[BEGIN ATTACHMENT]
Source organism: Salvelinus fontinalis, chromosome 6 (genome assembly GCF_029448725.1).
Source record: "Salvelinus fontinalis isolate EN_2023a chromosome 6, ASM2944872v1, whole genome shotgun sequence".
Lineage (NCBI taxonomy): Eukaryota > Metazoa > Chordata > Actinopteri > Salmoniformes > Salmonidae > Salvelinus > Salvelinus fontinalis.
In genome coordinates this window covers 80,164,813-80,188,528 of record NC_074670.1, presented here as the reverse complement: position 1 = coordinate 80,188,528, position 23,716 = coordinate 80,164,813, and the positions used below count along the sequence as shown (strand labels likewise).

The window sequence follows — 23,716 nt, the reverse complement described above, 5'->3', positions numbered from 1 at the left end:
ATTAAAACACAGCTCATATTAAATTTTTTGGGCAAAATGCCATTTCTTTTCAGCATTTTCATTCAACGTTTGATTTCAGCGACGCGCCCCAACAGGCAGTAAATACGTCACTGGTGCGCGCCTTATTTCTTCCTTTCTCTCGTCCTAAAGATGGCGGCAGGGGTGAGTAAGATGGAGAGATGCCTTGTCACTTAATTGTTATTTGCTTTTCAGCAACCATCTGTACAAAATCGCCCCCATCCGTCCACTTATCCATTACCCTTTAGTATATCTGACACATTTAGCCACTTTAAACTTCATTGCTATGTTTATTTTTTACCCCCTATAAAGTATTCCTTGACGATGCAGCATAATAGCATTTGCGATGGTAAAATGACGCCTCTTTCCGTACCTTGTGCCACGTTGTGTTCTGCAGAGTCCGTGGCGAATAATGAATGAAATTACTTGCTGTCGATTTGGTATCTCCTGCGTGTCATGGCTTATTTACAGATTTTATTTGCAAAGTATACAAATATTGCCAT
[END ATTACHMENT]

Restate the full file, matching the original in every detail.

Source organism: Salvelinus fontinalis, chromosome 6 (genome assembly GCF_029448725.1).
Source record: "Salvelinus fontinalis isolate EN_2023a chromosome 6, ASM2944872v1, whole genome shotgun sequence".
Lineage (NCBI taxonomy): Eukaryota > Metazoa > Chordata > Actinopteri > Salmoniformes > Salmonidae > Salvelinus > Salvelinus fontinalis.
In genome coordinates this window covers 80,164,813-80,188,528 of record NC_074670.1, presented here as the reverse complement: position 1 = coordinate 80,188,528, position 23,716 = coordinate 80,164,813, and the positions used below count along the sequence as shown (strand labels likewise).

The window sequence follows — 23,716 nt, the reverse complement described above, 5'->3', positions numbered from 1 at the left end:
ATTAAAACACAGCTCATATTAAATTTTTTGGGCAAAATGCCATTTCTTTTCAGCATTTTCATTCAACGTTTGATTTCAGCGACGCGCCCCAACAGGCAGTAAATACGTCACTGGTGCGCGCCTTATTTCTTCCTTTCTCTCGTCCTAAAGATGGCGGCAGGGGTGAGTAAGATGGAGAGATGCCTTGTCACTTAATTGTTATTTGCTTTTCAGCAACCATCTGTACAAAATCGCCCCCATCCGTCCACTTATCCATTACCCTTTAGTATATCTGACACATTTAGCCACTTTAAACTTCATTGCTATGTTTATTTTTTACCCCCTATAAAGTATTCCTTGACGATGCAGCATAATAGCATTTGCGATGGTAAAATGACGCCTCTTTCCGTACCTTGTGCCACGTTGTGTTCTGCAGAGTCCGTGGCGAATAATGAATGAAATTACTTGCTGTCGATTTGGTATCTCCTGCGTGTCATGGCTTATTTACAGATTTTATTTGCAAAGTATACAAATATTGCCAT